Background: In patients with intra-abdominal infection, inappropriate initial empiric antibiotic therapy is associated with greater morbidity. We evaluated the impact of adequate empiric antibiotic treatment together with control of the infection focus on the morbidity and mortality rates of patients with secondary peritonitis.

Methods: This was a prospective, observational study with the participation of 24 Spanish hospitals and 362 patients with secondary peritonitis (262 community-acquired, 100 post-operative). Therapeutic failure (infectious complications or death) was classified into four categories according to whether empiric antibiotic treatment was appropriate and the infection focus was controlled.

Results: The rates of therapeutic failure, re-operation, and mortality were 48%, 13%, and 8%, respectively. Empiric antibiotic treatment was inappropriate in 39% of cases, which was associated with a higher rate of surgical site infection (53% vs. 40%; p=0.031) and death (12% vs. 5%; p=0.021) than was observed in patients receiving appropriate initial empiric therapy. Eight percent of patients in whom control of the infection focus was not obtained suffered from more infectious complications (76% vs. 52%; p=0.01) and surgical site infections (69% vs. 44%; p=0.01); and in this group, both therapeutic failure and mortality rates were similar, independent of whether the empiric antibiotic therapy was appropriate.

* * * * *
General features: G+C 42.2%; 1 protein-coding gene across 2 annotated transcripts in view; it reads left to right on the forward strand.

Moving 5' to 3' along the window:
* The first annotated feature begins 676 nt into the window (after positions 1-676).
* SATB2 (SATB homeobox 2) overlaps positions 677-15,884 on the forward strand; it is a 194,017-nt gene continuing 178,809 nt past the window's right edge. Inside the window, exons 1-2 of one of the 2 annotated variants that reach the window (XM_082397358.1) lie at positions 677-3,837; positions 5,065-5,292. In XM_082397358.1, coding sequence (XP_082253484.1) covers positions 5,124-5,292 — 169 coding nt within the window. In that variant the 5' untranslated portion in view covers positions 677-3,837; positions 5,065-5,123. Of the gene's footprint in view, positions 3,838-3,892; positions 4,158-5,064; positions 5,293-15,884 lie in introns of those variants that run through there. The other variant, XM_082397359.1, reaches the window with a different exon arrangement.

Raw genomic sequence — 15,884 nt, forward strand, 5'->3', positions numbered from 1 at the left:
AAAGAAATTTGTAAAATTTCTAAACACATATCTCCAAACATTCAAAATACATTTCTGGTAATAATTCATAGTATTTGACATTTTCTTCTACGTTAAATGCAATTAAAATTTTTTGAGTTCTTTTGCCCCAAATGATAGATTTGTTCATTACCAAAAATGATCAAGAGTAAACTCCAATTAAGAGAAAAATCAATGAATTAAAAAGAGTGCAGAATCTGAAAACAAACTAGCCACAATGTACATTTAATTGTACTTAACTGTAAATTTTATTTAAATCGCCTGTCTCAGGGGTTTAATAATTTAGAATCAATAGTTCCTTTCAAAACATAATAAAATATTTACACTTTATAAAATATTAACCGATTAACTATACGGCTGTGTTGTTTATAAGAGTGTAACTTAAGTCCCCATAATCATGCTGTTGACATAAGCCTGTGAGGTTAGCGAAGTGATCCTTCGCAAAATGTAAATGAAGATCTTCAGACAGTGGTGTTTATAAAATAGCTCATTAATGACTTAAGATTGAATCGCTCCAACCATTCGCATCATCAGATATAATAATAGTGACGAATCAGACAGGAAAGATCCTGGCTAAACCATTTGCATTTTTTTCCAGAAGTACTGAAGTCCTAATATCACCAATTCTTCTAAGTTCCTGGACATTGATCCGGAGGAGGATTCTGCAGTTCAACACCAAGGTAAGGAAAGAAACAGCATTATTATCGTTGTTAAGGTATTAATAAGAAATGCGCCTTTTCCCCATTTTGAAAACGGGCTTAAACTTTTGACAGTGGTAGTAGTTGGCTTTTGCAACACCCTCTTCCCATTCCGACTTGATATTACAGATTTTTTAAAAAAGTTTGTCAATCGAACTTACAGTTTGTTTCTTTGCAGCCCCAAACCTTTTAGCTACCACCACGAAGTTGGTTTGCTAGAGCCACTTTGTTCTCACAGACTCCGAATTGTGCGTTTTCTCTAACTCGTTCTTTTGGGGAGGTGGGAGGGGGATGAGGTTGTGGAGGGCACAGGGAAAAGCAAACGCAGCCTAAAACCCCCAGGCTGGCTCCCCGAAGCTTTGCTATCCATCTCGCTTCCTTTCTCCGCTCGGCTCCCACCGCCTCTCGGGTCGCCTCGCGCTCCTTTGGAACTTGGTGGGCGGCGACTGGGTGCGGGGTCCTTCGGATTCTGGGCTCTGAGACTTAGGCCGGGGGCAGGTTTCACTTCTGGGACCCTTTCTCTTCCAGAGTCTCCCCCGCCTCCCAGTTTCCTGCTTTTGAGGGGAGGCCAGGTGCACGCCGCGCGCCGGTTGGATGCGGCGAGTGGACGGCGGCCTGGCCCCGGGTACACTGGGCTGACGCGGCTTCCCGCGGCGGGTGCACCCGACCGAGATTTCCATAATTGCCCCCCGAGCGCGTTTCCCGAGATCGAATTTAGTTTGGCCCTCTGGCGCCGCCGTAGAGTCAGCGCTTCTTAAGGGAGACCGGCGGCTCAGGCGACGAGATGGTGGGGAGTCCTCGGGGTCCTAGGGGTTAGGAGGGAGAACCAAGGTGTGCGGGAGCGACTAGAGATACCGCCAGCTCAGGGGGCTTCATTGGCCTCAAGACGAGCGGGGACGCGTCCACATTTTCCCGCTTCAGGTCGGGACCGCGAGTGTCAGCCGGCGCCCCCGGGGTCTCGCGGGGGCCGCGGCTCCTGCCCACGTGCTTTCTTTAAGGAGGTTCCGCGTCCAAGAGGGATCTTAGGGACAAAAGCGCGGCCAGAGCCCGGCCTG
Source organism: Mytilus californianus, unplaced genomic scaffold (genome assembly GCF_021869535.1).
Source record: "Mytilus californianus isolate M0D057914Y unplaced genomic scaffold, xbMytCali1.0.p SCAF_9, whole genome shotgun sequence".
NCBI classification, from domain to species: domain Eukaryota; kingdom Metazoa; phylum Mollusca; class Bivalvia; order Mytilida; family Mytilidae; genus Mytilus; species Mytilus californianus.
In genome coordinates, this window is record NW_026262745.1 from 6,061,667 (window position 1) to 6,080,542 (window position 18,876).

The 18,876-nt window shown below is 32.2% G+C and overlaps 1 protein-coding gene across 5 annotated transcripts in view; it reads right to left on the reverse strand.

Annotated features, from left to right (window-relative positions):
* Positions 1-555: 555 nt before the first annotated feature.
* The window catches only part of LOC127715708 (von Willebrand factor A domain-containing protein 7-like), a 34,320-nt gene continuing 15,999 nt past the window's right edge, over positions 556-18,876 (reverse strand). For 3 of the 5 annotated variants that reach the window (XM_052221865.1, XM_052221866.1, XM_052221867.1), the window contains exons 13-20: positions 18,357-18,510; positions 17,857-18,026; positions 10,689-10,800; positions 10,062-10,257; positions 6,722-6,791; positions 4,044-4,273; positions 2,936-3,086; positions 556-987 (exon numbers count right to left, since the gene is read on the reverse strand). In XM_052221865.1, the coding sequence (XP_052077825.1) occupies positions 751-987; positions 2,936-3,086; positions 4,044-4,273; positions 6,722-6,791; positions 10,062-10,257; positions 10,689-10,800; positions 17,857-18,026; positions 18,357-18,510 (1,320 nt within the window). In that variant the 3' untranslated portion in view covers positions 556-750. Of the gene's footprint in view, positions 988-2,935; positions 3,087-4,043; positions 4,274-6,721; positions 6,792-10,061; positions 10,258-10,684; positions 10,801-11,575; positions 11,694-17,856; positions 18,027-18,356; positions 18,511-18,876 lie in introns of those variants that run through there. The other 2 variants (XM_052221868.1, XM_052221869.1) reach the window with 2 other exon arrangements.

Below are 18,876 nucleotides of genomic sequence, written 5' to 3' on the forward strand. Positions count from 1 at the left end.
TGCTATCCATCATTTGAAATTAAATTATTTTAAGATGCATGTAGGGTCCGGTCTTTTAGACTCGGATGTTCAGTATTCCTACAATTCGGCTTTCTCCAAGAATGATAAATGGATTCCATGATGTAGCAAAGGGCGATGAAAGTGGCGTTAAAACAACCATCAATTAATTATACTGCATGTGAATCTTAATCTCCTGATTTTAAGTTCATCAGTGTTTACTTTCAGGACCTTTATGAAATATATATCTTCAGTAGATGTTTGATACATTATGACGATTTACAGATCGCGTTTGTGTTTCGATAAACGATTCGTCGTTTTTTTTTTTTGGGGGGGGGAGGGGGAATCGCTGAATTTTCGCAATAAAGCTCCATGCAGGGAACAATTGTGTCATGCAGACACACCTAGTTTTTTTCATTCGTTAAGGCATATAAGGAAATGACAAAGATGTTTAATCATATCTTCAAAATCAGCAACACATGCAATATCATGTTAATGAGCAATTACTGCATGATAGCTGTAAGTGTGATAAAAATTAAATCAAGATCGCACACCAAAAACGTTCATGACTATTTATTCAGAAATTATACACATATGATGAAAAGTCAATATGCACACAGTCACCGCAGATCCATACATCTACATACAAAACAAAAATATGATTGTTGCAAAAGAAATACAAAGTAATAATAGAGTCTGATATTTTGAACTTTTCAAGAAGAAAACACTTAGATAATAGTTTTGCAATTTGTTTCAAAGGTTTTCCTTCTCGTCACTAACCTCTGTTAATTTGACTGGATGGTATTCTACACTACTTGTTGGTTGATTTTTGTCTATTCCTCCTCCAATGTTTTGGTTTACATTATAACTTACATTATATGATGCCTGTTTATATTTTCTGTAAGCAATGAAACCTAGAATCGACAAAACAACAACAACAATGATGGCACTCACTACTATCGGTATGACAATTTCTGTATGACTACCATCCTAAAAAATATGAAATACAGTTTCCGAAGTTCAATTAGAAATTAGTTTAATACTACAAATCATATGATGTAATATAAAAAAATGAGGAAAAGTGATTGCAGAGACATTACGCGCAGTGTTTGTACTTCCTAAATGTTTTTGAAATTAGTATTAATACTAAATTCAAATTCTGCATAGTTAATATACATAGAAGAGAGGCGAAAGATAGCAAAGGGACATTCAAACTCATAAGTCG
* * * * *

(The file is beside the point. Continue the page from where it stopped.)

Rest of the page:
Conclusion: Inappropriate initial empiric antibiotic therapy was associated with higher rates of therapeutic failure, surgical site infection, re-operation, and death. Classification of therapeutic failure into four categories according to the appropriateness of empiric antibiotic therapy and the success of infection control provided excellent discrimination of morbidity and death.
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http://dx.doi.org/10.1089/sur.2013.240DOI Listing
December 2014

Technical hints and potential pitfalls in modified radical neck dissection for thyroid cancer.

Gland Surg 2013 Nov;2(4):174-9

Endocrine Surgery Unit, Hospital del Mar, Barcelona, Spain.

Modified radical neck dissection (MRND) is often performed in conjunction with total thyroidectomy for the management of thyroid cancer. Prevention of postoperative sequelae after MRND is closely dependent on the avoidance of technical mistakes that may lead to significant complications and long-term morbidity. A thorough technical discussion with emphasis on potential pitfalls is made of the most relevant steps of MRND using the extrafascial approach: fascial dissection, approach to the accessory nerve, posterior limits, upper internal jugular vein (IJV), transverse cervical vessels, thoracic duct and compartment V dissection. Some anatomical hints are emphasized to help the novice surgeon to develop a refined surgical technique, the key to an uneventful postoperative course.
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http://dx.doi.org/10.3978/j.issn.2227-684X.2013.07.05DOI Listing
http://www.ncbi.nlm.nih.gov/pmc/articles/PMC4115752PMC
November 2013

Clinical guidelines at stake.

J Epidemiol Community Health 2014 Oct 3;68(10):906-8. Epub 2014 Apr 3.

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http://dx.doi.org/10.1136/jech-2014-203862DOI Listing
October 2014

Reply to Letter: "Surgery for Asymmetrical Multinodular Goiter".

Ann Surg 2015 Jul;262(1):e24-5

Department of Surgery, Endocrine Surgery Unit, Hospital del Mar, Barcelona, Spain.

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http://dx.doi.org/10.1097/SLA.0000000000000379DOI Listing
July 2015